The appointment of Côté will bring the number of women Supreme Court justices back up to four out of nine, a fact applauded by opposition party members as much as by feminists. But Professor Drummond’s story reminds us that we are far from a world where we side with women who have been threatened, attacked, or harassed. For the important thing is not that Drummond and Douglas apparently agreed to the taking of compromising photos. It’s that they and their careers are not protected when their privacy and dignity is violated by others, without their consent, in the way that Douglas’ was and Drummond says hers is threatened to be. The photos of Douglas’ private life did not mysteriously “appear” on the internet. They were put there deliberately, by someone she presumably trusted when the photos were taken.

As Drummond makes clear, these women are victims that the law does not or will not protect. Sexual assault victims, dignity and privacy violated too, are not protected either from having their reputations and careers ruined by scrutiny into what they mistakenly thought was their “private” life. As long as women like Douglas can still lose their jobs because private photos of their consensual sexual activity were put on the internet without their consent; as long as women like Drummond can still know that certain prestigious, high-paying, powerful, male-dominated jobs will remain forever out of their reach because of the possibility that they will be judged and scrutinized over private photos put into the public sphere without their consent and used as threats against them; as long as women feel they must refrain from lodging formal sexual assault complaints because of how their personal and private lives will be publicly scrutinized, the personal does not remain personal at all, but still acutely political.

As a feminist, I like seeing another woman appointed to the Supreme Court too. I just wish it was a woman who, rather than participate in the same old savage attacks on the personal life of another woman victim of sexual harassment, had chosen instead to stand in solidarity with her as Drummond does. But Côté would likely argue that she was just doing what lawyers do: representing her client’s interest, impartially, objectively; indeed, the legal system makes it possible and acceptable for her to do as she did in Douglas’ case. Just like the lawyers who filed a hopeless and now-retracted $50 million civil lawsuit against CBC on behalf of Jian Ghomeshi, a move that law professor David Tanovich says is ethically and professionally questionable. While Côté’s work on Douglas’ case may not be professionally questionable, it still begs the question that Tanovich asks: is this – damage to the lives, careers, and reputations of women who are direct targets of intentional violations of their privacy – what we are going to accept as “business as usual”?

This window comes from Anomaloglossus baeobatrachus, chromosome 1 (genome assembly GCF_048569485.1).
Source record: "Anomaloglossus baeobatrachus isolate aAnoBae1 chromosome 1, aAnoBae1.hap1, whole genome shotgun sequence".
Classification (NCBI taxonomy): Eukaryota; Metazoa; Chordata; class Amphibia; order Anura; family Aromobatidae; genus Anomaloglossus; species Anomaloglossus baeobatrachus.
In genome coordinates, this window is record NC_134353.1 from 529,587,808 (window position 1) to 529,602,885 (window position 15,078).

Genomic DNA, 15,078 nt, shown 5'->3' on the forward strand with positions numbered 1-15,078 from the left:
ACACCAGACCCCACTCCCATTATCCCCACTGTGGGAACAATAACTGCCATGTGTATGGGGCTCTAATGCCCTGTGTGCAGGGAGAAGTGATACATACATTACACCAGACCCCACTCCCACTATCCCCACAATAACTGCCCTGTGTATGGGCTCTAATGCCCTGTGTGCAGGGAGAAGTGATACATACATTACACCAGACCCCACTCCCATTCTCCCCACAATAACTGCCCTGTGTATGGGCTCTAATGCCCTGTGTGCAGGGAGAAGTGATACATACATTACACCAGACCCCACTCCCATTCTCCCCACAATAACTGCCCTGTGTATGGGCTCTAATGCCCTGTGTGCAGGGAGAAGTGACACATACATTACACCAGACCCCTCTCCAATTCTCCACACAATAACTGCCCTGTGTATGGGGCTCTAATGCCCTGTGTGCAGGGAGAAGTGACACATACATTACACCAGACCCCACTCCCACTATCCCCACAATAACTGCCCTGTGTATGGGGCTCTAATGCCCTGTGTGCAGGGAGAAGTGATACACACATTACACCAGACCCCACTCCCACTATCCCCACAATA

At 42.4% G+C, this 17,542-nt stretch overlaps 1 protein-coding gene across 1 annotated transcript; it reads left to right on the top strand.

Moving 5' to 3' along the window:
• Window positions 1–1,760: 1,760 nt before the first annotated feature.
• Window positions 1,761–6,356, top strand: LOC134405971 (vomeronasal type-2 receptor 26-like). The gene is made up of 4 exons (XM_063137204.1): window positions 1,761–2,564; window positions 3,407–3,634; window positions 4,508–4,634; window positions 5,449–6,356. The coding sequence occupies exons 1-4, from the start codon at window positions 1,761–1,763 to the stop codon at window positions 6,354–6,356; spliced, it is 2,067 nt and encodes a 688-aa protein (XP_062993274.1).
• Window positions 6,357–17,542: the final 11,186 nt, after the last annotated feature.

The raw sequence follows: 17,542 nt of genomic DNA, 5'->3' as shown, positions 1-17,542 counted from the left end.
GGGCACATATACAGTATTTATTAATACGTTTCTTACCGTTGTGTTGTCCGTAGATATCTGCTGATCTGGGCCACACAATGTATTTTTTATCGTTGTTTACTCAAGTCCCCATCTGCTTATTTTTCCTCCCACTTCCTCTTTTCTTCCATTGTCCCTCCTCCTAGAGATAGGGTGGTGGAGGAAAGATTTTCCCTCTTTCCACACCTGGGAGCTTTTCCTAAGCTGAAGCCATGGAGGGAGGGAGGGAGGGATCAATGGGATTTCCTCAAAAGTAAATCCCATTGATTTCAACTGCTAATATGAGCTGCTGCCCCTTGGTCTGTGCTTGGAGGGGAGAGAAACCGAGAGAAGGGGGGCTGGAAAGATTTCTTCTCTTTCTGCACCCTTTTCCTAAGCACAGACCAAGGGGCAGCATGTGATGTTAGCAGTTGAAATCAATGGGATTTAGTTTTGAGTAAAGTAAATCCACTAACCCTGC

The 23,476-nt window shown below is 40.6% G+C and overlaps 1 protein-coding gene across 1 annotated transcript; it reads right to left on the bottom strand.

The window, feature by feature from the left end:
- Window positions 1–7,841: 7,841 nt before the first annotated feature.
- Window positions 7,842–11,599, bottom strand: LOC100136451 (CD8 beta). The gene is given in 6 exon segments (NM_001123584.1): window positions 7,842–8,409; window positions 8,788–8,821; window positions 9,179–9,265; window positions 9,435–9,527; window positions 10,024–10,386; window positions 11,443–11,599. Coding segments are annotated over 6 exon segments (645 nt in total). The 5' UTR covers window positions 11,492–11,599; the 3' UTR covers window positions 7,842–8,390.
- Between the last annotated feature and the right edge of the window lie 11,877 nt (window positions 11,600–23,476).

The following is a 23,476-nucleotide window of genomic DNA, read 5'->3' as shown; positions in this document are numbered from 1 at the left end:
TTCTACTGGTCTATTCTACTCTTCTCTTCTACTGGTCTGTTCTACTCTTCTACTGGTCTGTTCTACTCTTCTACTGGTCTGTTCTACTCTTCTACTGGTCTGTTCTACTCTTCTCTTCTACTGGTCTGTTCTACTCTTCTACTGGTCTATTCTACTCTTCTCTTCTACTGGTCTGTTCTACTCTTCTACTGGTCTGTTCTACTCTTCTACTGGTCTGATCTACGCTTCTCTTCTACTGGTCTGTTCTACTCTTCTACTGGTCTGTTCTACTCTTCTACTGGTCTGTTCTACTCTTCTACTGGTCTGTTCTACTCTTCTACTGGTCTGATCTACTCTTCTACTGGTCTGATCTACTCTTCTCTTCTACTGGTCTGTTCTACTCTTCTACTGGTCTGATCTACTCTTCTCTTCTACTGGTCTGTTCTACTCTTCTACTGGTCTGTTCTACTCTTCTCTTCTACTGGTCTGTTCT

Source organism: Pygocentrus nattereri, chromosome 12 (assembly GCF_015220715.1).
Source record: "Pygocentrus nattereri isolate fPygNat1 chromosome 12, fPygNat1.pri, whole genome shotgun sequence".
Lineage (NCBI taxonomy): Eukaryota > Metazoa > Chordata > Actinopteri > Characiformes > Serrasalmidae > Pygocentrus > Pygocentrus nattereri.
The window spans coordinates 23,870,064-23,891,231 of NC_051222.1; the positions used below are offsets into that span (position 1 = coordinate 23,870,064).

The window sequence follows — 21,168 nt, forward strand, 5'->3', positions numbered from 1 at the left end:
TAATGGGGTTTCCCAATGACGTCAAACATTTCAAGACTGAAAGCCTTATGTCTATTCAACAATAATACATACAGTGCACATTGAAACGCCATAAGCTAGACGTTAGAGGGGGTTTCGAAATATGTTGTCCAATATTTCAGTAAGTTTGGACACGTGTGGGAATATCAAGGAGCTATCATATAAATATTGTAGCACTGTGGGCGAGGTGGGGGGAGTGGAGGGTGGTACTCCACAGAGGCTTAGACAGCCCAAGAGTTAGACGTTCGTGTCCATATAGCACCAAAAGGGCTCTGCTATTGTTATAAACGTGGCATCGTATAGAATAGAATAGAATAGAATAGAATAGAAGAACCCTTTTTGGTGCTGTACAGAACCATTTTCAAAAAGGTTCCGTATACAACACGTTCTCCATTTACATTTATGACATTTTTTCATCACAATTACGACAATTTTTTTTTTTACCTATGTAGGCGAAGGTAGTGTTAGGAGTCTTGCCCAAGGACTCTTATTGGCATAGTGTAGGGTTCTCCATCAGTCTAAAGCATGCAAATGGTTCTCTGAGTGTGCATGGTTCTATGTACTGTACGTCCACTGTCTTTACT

Yukon Pizzeria Accused of Discrimination

A Yukon pizzeria stands accused of discrimination. Tonny’s Pizza posed on its social media page on Facebook that is was looking for a new pizza chef. In response, a woman said they she was aware of the position opening and had applied for the job some time ago. The restaurant then said they specifically wanted a male for the position as it would be “less distraction for the other male employees”.

The restaurant has since apologized, but a local resident by the name of Blake Lepine felt an incident like this could not stand. In light of this belief, he took the matter to the Yukon Human Rights Commission. The spokeswoman for the commission, Heather MacFadgen has not commented about the event, as such things remain confidential until they go to the board of adjudication for a decision. However, current legislation requires that such complaints come from the person who believes they were discriminated against so it unclear whether or not Tonny’s Pizza will answer for its discrimination.

Original story can be found here.

The US and Grand Juries (OP-ED)

In the US, some States use Grand Juries to decide whether to bring a criminal charge or indictment against an “accused”. The purpose of grand juries is to determine whether there is enough evidence or probable cause to indict a criminal suspect. There are no judge or lawyers involved except for the prosecutors who explain the law to the jurors. The jurors then have the investigative freedom to call in witnesses and get required documents as evidence in order to make a decision.

Ferguson, a small city in Missouri was relatively unknown until August 9, 2014 when it garnered international attention when Michael Brown, an unarmed 18 year old male of colour was fatally shot by Darren Wilson, a Ferguson police officer. The Grand Jury in Ferguson came back after almost a week of deliberation and decided not to indict Darren Wilson as a criminal suspect. There wasn’t enough evidence present to indicate that Wilson. This decision calls into question the processes and the cracks in the justice system by some, not to mention the inherent prejudice that exists in society.